How on earth could she be so self-centred? I stared at her lowered eyes, her expression of cool self-possession. The very idea that there should be this other side to her, one where she selfishly did as she pleased, was astonishing. Who would have thought she could be so unreasonable?

‘So you’re saying that from now on, there’ll be no meat in this house?’

‘Well, after all, you usually only eat breakfast at home. And I suppose you often have meat with your lunch and dinner, so . . . it’s not as if you’ll die if you go without meat just for one meal.’

Her reply was so methodical, it was as if she thought that this ridiculous decision of hers was something completely rational and appropriate.

‘Oh good, so that’s me sorted then. And what about you? You’re claiming that you’re not going to eat meat at all from now on?’ She nodded. ‘Oh, really? Until when?

‘I suppose . . . forever.’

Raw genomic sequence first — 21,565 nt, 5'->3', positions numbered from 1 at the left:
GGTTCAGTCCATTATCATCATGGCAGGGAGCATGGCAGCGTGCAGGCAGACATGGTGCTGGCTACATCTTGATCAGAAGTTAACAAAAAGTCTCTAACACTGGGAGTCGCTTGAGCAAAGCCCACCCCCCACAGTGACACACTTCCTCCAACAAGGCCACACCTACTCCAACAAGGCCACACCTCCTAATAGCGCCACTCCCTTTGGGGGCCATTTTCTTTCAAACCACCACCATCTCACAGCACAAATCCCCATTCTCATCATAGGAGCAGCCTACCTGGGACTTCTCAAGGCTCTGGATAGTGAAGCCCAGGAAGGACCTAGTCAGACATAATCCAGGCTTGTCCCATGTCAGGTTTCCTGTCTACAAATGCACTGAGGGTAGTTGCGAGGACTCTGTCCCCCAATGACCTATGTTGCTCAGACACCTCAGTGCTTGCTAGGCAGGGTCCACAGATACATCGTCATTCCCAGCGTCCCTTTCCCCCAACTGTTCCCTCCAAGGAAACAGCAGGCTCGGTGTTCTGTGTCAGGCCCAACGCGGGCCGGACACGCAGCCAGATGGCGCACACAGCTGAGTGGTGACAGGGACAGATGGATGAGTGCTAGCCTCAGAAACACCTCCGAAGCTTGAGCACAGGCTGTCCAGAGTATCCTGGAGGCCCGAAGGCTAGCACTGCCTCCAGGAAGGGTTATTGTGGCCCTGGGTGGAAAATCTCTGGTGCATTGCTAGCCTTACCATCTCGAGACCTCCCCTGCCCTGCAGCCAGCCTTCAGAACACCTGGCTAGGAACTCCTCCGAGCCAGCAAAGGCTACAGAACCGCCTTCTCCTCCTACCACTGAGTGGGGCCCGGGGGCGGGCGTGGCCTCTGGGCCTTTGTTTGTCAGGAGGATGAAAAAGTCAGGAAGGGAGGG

I was lost for words, though at the same time I was aware that choosing a vegetarian diet wasn’t quite so rare as it had been in the past. People turn vegetarian for all sorts of reasons: to try and alter their genetic predisposition towards certain allergies, for example, or else because it’s seen as more environmentally friendly not to eat meat. Of course, Buddhist priests who have taken certain vows are morally obliged not to participate in the destruction of life, but surely not even impressionable young girls take it quite that far. As far as I was concerned, the only reasonable grounds for altering one’s eating habits were the desire to lose weight, an attempt to alleviate certain physical ailments, being possessed by an evil spirit, or having your sleep disturbed by indigestion. In any other case, it was nothing but sheer obstinacy for a wife to go against her husband’s wishes as mine had done.